Thursday, August 30, 2012

March to the Potomac River

Saturday, August 30, 1862

On Thursday afternoon at 3:00 P.M. the Twentieth Massachusetts Regiment disembarked the steamer "Atlantic" at Alexandria and marched along the Little River Turnpike toward Fairfax Court House, making camp at Cloud's Mills for the evening. Expecting to march at 9:00 A.M. on Friday, the Twentieth delayed to await new recruits sent from Washington, D.C. The Twentieth could not accept these recruits, as they had no armaments, and sent them back to Washington. At 5:00 P.M. they began their march toward the Potomac River, continuing their progress until shortly after midnight. At 12:30 A.M. this morning they bivouacked on the road and resumed their march at 5:30 A.M. They reached Fort Marcy by 1:30 P.M and crossed the Potomac at Chain Bridge at 5:00 P.M., where they camped for the evening.

During their march the Twentieth heard heavy artillery fire coming from the direction of Centerville, near Manassas, and became aware that a fierce battle was raging. Union General John Pope, in charge of the Army of Virginia, was furiously fending off a series of Confederate attacks in a conflict later known as the Second Battle of Manassas. General Pope had been in charge of the Army of Virginia since the Seven Days Battles in June. President Abraham Lincoln had become dissatisfied with General George McClellan's leadership during the Seven Days Battles and had organized a new fighting force under the command of General Pope. Lincoln had hoped to squeeze Richmond from two directions, with Pope attacking from the west and McClellan attacking from the east. General Robert E. Lee, anticipating this dual attack, led both Pope and McClellan away from Richmond by driving north toward Washington. Lee's northward move succeeded in dividing Pope's and McClellan's forces and by driving both wings of the Union Army away from Richmond. The Second Battle of Manassas proved to be another Union defeat. Pope's vanquished forces were pushed back to Washington, D.C.1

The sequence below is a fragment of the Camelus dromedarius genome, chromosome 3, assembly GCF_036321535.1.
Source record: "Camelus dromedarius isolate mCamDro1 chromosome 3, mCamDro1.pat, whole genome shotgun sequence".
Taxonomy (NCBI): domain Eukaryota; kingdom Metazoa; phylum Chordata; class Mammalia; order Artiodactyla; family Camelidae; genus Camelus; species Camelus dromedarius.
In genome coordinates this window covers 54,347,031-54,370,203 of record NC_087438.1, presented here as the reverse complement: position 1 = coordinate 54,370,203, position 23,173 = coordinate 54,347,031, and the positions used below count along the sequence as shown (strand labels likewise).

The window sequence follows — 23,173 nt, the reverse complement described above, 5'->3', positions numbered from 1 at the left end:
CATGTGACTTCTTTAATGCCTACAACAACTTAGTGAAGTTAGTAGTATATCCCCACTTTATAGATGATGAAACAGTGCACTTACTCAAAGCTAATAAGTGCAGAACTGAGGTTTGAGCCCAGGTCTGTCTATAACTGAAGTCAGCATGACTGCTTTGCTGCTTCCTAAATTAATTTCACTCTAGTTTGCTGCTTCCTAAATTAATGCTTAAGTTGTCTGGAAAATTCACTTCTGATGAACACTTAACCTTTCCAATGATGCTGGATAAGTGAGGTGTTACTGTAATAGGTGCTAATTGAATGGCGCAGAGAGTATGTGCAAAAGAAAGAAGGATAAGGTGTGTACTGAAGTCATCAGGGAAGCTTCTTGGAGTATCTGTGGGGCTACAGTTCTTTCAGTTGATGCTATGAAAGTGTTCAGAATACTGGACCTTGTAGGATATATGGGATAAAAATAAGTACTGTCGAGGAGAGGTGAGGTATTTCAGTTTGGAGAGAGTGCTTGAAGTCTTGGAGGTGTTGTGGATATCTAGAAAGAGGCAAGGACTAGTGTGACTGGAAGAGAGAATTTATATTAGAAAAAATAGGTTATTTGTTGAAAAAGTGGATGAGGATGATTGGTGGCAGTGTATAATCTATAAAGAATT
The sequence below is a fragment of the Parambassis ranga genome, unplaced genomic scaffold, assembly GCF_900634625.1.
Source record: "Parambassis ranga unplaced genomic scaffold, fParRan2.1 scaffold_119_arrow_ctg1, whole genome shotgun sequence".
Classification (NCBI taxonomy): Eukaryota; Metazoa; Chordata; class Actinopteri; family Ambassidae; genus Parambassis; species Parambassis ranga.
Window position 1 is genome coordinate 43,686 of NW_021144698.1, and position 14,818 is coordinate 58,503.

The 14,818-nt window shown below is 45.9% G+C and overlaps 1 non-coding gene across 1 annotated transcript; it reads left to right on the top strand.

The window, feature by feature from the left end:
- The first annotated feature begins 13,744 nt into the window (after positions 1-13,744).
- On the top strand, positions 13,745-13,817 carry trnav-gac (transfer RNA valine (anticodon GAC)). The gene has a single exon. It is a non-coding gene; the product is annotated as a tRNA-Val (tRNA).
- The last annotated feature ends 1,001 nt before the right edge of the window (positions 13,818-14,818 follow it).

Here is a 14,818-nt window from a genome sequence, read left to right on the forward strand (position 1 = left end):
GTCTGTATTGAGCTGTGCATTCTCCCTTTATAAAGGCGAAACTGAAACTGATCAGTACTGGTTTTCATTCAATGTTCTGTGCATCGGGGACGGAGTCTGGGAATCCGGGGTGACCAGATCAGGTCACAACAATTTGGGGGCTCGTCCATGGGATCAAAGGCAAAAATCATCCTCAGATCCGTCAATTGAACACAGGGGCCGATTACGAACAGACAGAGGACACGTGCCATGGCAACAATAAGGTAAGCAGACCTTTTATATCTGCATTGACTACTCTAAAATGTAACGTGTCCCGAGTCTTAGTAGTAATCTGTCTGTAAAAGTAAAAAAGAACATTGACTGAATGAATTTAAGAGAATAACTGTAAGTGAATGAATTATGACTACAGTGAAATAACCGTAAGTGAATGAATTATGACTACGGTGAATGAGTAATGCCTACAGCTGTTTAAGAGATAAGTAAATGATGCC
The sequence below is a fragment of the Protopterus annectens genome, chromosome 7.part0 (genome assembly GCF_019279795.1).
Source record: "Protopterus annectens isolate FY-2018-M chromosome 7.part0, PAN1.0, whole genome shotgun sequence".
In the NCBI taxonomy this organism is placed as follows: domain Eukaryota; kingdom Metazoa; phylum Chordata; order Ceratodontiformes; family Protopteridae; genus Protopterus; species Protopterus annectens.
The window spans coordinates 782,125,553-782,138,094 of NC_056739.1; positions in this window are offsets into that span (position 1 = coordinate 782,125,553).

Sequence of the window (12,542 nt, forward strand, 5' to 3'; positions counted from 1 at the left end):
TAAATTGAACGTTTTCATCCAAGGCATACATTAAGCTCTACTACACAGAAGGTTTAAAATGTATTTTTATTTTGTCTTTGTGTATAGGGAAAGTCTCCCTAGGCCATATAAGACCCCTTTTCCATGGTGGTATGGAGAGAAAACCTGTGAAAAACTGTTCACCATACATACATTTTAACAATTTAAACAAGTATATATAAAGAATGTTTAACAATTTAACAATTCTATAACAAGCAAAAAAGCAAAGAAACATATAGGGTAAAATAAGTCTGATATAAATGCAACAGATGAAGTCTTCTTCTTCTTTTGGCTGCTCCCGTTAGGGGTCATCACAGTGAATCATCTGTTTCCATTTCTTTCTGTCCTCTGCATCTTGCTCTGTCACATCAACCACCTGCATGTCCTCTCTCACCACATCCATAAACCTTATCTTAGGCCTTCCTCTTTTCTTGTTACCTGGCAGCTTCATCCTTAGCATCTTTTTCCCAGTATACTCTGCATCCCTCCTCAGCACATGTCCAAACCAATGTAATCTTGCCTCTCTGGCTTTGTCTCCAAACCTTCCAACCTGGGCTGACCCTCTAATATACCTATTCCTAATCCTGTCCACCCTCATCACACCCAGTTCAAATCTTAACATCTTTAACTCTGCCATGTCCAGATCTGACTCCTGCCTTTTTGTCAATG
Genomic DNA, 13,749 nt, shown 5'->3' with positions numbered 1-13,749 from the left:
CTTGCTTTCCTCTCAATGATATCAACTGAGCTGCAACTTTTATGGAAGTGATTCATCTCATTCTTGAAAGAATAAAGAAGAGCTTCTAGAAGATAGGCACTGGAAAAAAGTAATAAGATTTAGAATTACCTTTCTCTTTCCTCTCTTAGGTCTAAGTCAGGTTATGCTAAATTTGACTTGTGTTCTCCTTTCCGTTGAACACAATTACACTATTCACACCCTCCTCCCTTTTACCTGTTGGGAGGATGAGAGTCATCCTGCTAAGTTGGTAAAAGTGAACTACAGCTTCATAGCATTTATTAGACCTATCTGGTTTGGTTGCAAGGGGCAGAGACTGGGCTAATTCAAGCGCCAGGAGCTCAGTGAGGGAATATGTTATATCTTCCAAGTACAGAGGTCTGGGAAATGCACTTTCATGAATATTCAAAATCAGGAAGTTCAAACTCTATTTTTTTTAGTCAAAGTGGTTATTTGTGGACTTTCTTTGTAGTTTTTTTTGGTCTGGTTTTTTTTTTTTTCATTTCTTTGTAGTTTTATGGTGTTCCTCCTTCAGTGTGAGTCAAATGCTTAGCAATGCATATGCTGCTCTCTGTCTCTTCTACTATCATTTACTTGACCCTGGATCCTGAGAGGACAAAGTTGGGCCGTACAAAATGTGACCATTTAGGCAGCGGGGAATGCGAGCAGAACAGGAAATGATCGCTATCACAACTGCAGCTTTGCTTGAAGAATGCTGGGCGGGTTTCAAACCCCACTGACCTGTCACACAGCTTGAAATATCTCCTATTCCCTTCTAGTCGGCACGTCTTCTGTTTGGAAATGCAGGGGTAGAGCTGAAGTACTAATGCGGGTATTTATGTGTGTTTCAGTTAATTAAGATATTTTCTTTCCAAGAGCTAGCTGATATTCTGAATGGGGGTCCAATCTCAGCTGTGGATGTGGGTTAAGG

1George A. Bruce, The Twentieth Regiment of Massachusetts Volunteer Infantry 1861 - 1865 (Cambridge, Massachusetts: The Riverside Press, 1906), 143-4. Richard F. Miller, Harvard's Civil War: A History of the Twentieth Massachusetts Volunteer Infantry (Lebanon, New Hampshire: University Press of New England, 2005), 159,161.

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